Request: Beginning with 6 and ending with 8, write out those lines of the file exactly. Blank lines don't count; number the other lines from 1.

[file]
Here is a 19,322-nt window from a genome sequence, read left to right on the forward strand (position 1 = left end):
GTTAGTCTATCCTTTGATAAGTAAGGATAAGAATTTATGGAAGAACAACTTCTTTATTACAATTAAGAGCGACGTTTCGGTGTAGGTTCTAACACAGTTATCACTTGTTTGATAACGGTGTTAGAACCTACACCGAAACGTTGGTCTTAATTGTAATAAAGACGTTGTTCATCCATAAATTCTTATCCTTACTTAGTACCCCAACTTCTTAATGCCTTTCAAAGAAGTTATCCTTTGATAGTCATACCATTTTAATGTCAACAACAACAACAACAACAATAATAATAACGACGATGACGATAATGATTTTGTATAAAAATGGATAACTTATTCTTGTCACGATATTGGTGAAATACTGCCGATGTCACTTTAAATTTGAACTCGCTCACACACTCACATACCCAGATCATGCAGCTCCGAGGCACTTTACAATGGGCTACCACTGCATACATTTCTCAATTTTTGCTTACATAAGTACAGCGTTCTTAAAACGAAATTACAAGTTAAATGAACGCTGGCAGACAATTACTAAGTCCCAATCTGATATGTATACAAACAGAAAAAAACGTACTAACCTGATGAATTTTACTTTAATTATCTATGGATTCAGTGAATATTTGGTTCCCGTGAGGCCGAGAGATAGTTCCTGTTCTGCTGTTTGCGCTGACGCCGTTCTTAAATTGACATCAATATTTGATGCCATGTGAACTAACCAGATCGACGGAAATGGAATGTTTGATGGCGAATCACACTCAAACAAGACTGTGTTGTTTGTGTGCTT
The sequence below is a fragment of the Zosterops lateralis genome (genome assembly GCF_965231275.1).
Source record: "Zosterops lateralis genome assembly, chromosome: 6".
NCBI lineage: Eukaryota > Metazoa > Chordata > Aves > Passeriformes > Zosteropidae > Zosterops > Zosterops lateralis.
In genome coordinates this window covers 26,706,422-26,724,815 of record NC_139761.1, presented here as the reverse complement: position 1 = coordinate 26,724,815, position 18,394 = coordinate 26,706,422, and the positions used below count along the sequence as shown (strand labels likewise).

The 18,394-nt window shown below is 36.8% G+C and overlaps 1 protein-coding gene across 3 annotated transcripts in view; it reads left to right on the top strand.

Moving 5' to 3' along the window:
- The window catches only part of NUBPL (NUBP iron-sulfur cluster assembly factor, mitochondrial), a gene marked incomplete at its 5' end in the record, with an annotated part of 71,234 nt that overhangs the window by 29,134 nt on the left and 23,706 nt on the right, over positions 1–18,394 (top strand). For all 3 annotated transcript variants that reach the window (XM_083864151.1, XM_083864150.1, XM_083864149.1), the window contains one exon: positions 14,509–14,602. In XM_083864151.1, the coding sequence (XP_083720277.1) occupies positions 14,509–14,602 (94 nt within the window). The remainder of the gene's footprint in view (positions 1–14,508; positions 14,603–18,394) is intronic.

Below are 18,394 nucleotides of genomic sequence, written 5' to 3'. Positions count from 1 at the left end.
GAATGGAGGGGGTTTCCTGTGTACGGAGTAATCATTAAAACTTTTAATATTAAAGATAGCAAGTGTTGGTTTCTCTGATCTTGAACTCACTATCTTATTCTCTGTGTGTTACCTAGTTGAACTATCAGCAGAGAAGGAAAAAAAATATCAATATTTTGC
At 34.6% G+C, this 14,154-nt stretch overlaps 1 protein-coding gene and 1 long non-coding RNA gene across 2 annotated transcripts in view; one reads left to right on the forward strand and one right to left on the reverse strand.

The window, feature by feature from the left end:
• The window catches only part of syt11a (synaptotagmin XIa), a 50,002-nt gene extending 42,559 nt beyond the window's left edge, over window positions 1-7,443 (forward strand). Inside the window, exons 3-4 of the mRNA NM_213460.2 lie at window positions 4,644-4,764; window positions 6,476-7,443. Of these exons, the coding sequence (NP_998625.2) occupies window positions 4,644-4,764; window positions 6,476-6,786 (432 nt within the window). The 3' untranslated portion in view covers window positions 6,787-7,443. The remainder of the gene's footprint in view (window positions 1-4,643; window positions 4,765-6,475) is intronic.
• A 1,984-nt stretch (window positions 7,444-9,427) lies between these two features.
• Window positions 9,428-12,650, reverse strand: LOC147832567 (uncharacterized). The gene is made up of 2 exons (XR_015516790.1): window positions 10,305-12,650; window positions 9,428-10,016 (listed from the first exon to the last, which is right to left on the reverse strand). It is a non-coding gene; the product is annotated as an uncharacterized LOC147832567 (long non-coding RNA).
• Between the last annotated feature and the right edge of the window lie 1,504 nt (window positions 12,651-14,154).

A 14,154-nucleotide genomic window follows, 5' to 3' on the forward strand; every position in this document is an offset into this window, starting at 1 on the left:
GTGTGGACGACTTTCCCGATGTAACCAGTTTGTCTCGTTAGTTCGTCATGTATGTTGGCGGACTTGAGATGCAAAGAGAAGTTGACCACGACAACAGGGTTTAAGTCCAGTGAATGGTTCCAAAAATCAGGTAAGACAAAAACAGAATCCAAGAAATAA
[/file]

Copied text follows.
In genome coordinates this window covers 26,706,422-26,724,815 of record NC_139761.1, presented here as the reverse complement: position 1 = coordinate 26,724,815, position 18,394 = coordinate 26,706,422, and the positions used below count along the sequence as shown (strand labels likewise).

The 18,394-nt window shown below is 36.8% G+C and overlaps 1 protein-coding gene across 3 annotated transcripts in view; it reads left to right on the top strand.

Moving 5' to 3' along the window: